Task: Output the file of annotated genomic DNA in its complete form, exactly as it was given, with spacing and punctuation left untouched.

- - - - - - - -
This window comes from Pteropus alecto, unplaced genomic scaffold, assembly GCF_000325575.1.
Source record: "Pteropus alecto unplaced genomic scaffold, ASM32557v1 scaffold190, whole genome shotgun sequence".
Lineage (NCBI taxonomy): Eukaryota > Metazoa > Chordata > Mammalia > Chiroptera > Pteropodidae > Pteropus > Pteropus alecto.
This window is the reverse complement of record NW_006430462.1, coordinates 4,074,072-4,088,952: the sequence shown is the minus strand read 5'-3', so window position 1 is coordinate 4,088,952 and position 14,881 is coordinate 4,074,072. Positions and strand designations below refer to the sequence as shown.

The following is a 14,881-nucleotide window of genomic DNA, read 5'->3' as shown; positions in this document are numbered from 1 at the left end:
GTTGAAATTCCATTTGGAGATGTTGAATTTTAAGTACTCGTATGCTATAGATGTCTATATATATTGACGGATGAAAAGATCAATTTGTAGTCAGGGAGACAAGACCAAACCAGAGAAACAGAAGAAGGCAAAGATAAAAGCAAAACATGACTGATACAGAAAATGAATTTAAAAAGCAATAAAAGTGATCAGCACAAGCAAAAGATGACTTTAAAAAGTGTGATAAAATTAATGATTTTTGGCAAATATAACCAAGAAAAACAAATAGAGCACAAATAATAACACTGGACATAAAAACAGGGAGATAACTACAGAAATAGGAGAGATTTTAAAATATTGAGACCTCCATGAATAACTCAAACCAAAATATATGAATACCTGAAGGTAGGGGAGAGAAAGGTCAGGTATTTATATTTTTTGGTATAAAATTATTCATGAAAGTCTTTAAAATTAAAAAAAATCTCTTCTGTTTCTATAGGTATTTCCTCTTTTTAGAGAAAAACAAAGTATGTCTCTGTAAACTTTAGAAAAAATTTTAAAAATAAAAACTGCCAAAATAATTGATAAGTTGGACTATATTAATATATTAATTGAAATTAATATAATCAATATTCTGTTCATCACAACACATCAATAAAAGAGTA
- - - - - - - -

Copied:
This window comes from Pteropus alecto, unplaced genomic scaffold, assembly GCF_000325575.1.
Source record: "Pteropus alecto unplaced genomic scaffold, ASM32557v1 scaffold190, whole genome shotgun sequence".
Lineage (NCBI taxonomy): Eukaryota > Metazoa > Chordata > Mammalia > Chiroptera > Pteropodidae > Pteropus > Pteropus alecto.
This window is the reverse complement of record NW_006430462.1, coordinates 4,074,072-4,088,952: the sequence shown is the minus strand read 5'-3', so window position 1 is coordinate 4,088,952 and position 14,881 is coordinate 4,074,072. Positions and strand designations below refer to the sequence as shown.

The following is a 14,881-nucleotide window of genomic DNA, read 5'->3' as shown; positions in this document are numbered from 1 at the left end:
GTTGAAATTCCATTTGGAGATGTTGAATTTTAAGTACTCGTATGCTATAGATGTCTATATATATTGACGGATGAAAAGATCAATTTGTAGTCAGGGAGACAAGACCAAACCAGAGAAACAGAAGAAGGCAAAGATAAAAGCAAAACATGACTGATACAGAAAATGAATTTAAAAAGCAATAAAAGTGATCAGCACAAGCAAAAGATGACTTTAAAAAGTGTGATAAAATTAATGATTTTTGGCAAATATAACCAAGAAAAACAAATAGAGCACAAATAATAACACTGGACATAAAAACAGGGAGATAACTACAGAAATAGGAGAGATTTTAAAATATTGAGACCTCCATGAATAACTCAAACCAAAATATATGAATACCTGAAGGTAGGGGAGAGAAAGGTCAGGTATTTATATTTTTTGGTATAAAATTATTCATGAAAGTCTTTAAAATTAAAAAAAATCTCTTCTGTTTCTATAGGTATTTCCTCTTTTTAGAGAAAAACAAAGTATGTCTCTGTAAACTTTAGAAAAAATTTTAAAAATAAAAACTGCCAAAATAATTGATAAGTTGGACTATATTAATATATTAATTGAAATTAATATAATCAATATTCTGTTCATCACAACACATCAATAAAAGAGTA